As I blogged previously, VAAI support for XIV has two dependencies:
- 10.2.4a code
- Vmware Certified driver
Both of these things are very close to release....
In the meantime I have had the chance to demonstrate the uncertified VAAI driver with XIV 10.2.4 code, just to see what affect it has.
And what is the affect?
VAAI dramatically reduces the amount of work that the vSphere 4.1 server needs to do to get things done.
The XIV implementation of VAAI provides the three fundamentals of VAAI:
- Full clone, copying data from one logical unit (LUN based) to another without writing to the ESX server.
- Block Zeroing, assigning zeros to large storage areas without actually sending the zeros to the storage system.
- Hardware Assisted locking, locking a particular range of blocks in a shared logical unit (providing exclusive access to these blocks), instead of using SCSI reservation that locks the entire logical unit.
To test VAAI with XIV, I did two things: a VMDK migration (a Storage Vmotion) and VMDK cloning. I used the vSphere client to time how long the operation took and XIV Top to see how much IO was being generated by the vSphere server. Now please understand, these numbers and timings are based on a lab environment. The speed and peaks will vary from client to client and install to install.
Firstly the migration: I performed a migration of a VMDK from one data store to another. The migration without VAAI took 42 seconds as can be seen from the screen capture below:
The migration generated a peak of 135 MBps of traffic being written to the target volume as can be seen from XIV Top:
I then turned on VAAI and did the same migration. I won't document the process to install the VAAI driver, as it will be different when the certified version is released. However after the driver is installed, I could turn VAAI on and off by toggling these settings from 0 1 and back again:
I we did another VMDK migration with VAAI enabled. This time the migration took 19 seconds (as opposed to 42 seconds), so an immediate improvement occurred.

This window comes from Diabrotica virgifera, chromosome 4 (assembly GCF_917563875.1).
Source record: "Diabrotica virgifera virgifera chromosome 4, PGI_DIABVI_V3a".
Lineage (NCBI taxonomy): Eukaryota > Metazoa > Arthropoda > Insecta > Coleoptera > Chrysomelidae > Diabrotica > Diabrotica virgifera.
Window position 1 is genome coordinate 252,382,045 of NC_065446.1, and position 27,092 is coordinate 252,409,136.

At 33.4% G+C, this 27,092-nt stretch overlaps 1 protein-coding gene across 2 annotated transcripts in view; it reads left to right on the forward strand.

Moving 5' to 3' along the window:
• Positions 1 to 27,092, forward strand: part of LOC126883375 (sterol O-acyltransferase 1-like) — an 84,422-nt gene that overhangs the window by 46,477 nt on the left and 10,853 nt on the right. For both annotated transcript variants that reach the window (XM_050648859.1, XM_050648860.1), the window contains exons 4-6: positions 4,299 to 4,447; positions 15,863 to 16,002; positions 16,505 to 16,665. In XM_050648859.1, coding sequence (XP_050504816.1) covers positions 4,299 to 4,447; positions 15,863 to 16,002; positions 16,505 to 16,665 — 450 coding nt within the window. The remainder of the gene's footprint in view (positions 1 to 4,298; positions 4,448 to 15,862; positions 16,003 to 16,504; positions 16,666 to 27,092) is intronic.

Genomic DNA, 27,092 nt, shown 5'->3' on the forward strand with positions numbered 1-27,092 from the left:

When I checked XIV Top, there was no IO at all! In other words the vMotion was done with no apparent load on the vSphere HBAs or the SAN. I feel silly showing this screen capture, but this is what I saw.... nothing.
I then did a VMDK clone. The Data store was on XIV, VAAI was not enabled. There was no other IO running on the ESX server. The clone took 40 seconds (as reported by vCenter):
The clone generated a peak of 230 MBps for around 50 seconds (as reported by XIV Top)
We then again activated VAAI and repeated the clone. Now the clone took 15 seconds (as reported by vCenter), so thats 25 seconds faster (more than 50%).
The clone generated a peak of 2 MBps for around 20 seconds (as reported by XIV Top). Almost no fibre channel IO was thus generated by the clone.
As I have blogged before, I will be repeating this whole exercise once I have real live customers running this configuration, so expect further updates.
When IBM first released the Storwize V7000, we announced it was capable of supporting ten enclosures, but would on initial release support only five. We stated that this restriction would be lifted in Q1.
The good news is that this restriction is indeed now lifted by the release of Storwize V7000 software version 188.8.131.52, which is available for download from here:
You should also check out this link:
Storwize V7000 6.1.0 Configuration Limits and Restrictions
This new level also contains an additional enhancement which I think users will really like, called Critical Fix Notification. The new Critical Fix Notification function enables IBM to warn Storwize V7000 and SVC users if we discover a critical issue in the level of code that they are using. The system will warn users when they log on to the GUI using an internet connected web browser. It works only if the browser being used to connect to the Storwize V7000 or SVC, also has access to the Internet. (The Storwize V7000 and SVC systems themselves do not need to be connected to the Internet.) The function cannot be disabled (which is a good thing) and each time we display a warning, it must be acknowledged (with the option to not warn the user again for that issue).
A friend of mine sent me a direct message on Twitter that pointed out something interesting.... A blog post I had written on SDDPCM had been copied word for word by another site. A little bit of googling revealed that in fact it had been picked up by two sites. Here is the original, and the copies are here and here.
What bothered me was not that the content was copied without any obvious (well, obvious to me) attempt to acknowledge the original author. In fact in both cases, the copied text included a link to another blog entry I had written, so an alert reader would pick up that the content had come from someone else (still... a little acknowledgement doesn't hurt). To begin with, I was also not concerned with the re-use of my work. After all, I am writing this to be helpful, so if you think something I have written is helpful... and you spread the word... that work is even more helpful (but hey thats what Twitter is for... right?). But then it occurred to me....by copying the article without a link back to the original source (mine), if I find a mistake is made and I update my blog post, those corrections will not flow to the clones. So this potentially undermines my efforts to be helpful.